Margaret Fell’s Writings

Margaret Fell was popularly known as the “mother of Quakerism.
She was born Margaret Askew in Lancashire, England. In 1632,
she married Thomas Fell, a barrister of who later became a judge
and a member of Parliament.

In 1652, Margaret was converted to Quakerism by the preaching
of George Fox, and her home, Swarthmoor Hall, became a center
of Quaker activity continuing after the death of Judge Fell in 1658.
She received and forwarded letters from roving missionaries and
wrote many epistles herself; she was frequently called upon
to intercede on behalf on Quaker leaders and missionaries in case
of persecution or arrest.

Margaret was imprisoned in Lancaster Castle from 1663 to 1668
for allowing Quaker Meetings to be held in her home. She defended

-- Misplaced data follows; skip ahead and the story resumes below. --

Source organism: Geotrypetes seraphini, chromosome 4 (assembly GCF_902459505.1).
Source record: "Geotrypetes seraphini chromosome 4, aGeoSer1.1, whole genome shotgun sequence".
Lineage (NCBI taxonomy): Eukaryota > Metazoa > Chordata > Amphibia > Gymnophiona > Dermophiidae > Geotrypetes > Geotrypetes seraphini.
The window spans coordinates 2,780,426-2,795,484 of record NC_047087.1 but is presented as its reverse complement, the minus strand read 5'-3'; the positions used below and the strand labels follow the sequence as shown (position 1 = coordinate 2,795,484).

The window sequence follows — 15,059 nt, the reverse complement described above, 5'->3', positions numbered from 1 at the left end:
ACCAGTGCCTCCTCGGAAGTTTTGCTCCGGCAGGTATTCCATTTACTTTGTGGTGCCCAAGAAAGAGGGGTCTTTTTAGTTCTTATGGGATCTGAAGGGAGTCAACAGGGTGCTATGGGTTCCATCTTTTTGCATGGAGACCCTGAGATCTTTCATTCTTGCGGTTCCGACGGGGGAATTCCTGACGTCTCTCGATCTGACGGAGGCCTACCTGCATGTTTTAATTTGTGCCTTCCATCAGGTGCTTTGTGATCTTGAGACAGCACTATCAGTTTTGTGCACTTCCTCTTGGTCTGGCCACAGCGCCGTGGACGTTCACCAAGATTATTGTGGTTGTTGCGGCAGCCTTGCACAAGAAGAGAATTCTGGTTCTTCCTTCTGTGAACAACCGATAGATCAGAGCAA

herself by saying that “as long as the Lord blessed her with a home,
she would worship him in it.” While in prison, she wrote religious
pamphlets and epistles. Perhaps her most famous work is
“Women’s Speaking Justified.” a scripture-based argument for
women’s ministry, and one of the major justifications for equal
rights for women in the 17th century.

She married George Fox in 1669. After her marriage, she was again
imprisoned for about a year. Margaret Fox spent most of the rest
of her life at Swarthmoor and continued to take an active part in
the affairs of the Society. She is often credited with helping to
institutionalize the Society of Friends. She died in 1701.

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